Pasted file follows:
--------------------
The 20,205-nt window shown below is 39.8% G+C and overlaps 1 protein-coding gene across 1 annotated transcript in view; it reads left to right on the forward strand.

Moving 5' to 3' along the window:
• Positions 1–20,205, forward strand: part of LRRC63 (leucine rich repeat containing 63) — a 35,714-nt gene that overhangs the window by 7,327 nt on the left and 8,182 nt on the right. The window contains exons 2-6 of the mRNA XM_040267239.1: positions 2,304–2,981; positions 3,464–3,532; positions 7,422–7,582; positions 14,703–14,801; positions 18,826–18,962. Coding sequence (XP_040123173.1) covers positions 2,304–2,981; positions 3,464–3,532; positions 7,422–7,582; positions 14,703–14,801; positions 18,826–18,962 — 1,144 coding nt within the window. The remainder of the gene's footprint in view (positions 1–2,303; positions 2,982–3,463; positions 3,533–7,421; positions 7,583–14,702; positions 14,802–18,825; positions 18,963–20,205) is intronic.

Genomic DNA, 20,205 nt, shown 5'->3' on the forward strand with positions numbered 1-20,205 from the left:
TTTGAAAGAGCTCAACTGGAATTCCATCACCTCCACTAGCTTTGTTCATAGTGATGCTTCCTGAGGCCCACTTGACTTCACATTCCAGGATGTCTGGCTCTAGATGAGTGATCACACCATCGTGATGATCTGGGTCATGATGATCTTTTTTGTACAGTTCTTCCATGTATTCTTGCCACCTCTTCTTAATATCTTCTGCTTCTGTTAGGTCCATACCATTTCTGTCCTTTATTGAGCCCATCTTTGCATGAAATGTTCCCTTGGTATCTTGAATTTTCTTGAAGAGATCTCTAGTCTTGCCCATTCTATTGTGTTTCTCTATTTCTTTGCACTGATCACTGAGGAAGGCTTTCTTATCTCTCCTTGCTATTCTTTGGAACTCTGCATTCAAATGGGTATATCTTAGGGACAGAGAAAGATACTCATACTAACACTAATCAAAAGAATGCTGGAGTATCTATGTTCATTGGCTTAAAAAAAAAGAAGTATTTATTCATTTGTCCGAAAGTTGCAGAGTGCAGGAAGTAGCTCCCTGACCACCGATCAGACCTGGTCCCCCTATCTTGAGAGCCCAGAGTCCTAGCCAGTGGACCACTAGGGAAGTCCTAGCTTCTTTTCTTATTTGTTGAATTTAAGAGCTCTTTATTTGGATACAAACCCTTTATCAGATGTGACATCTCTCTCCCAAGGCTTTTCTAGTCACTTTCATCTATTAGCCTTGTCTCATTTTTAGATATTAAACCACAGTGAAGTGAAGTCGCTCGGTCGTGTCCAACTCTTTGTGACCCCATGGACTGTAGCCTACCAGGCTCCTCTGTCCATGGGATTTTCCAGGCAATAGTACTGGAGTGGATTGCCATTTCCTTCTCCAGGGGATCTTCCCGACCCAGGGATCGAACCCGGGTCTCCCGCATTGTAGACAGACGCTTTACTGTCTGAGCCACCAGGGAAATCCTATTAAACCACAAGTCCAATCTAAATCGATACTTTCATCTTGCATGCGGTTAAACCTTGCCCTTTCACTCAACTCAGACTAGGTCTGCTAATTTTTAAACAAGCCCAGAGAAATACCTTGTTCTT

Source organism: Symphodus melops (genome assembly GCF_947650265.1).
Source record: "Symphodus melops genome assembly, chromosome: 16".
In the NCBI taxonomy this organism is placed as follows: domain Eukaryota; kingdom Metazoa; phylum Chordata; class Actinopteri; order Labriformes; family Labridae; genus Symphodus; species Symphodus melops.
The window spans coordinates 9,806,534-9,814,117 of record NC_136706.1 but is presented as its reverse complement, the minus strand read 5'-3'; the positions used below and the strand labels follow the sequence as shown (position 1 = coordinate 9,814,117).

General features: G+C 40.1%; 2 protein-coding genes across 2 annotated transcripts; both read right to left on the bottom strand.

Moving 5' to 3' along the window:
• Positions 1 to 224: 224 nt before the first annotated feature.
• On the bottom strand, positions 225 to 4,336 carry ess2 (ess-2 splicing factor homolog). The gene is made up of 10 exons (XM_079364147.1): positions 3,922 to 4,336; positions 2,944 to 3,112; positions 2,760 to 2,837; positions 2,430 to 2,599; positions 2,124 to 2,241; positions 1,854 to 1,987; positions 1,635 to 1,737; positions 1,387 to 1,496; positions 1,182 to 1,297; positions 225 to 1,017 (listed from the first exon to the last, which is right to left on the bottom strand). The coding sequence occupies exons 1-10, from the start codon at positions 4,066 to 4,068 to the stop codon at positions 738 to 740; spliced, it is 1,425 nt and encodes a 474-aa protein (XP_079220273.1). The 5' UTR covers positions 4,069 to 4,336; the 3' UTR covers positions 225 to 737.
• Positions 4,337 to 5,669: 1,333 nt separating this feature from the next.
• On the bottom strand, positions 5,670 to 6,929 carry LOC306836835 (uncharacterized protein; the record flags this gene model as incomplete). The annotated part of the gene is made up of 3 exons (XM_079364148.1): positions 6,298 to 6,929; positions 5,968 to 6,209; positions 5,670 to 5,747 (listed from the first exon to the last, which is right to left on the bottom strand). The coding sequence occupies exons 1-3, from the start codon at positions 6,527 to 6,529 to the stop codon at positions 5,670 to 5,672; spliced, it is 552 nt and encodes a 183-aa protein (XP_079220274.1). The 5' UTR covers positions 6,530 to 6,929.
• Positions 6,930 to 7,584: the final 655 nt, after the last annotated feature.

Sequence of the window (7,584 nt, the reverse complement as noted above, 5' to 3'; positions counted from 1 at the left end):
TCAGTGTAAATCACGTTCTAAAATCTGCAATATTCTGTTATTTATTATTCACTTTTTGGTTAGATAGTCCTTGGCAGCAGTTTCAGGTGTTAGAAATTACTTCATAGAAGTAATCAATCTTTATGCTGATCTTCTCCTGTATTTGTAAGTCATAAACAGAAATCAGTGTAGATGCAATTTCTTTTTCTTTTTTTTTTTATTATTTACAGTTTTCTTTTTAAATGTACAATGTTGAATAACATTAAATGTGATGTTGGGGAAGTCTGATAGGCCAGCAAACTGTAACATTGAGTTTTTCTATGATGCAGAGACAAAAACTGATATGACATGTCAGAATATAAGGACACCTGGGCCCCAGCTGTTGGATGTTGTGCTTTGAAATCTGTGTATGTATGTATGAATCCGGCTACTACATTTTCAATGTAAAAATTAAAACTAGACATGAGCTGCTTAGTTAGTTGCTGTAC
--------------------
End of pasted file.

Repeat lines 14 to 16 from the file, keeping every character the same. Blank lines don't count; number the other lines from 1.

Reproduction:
• Positions 4,337 to 5,669: 1,333 nt separating this feature from the next.
• On the bottom strand, positions 5,670 to 6,929 carry LOC306836835 (uncharacterized protein; the record flags this gene model as incomplete). The annotated part of the gene is made up of 3 exons (XM_079364148.1): positions 6,298 to 6,929; positions 5,968 to 6,209; positions 5,670 to 5,747 (listed from the first exon to the last, which is right to left on the bottom strand). The coding sequence occupies exons 1-3, from the start codon at positions 6,527 to 6,529 to the stop codon at positions 5,670 to 5,672; spliced, it is 552 nt and encodes a 183-aa protein (XP_079220274.1). The 5' UTR covers positions 6,530 to 6,929.
• Positions 6,930 to 7,584: the final 655 nt, after the last annotated feature.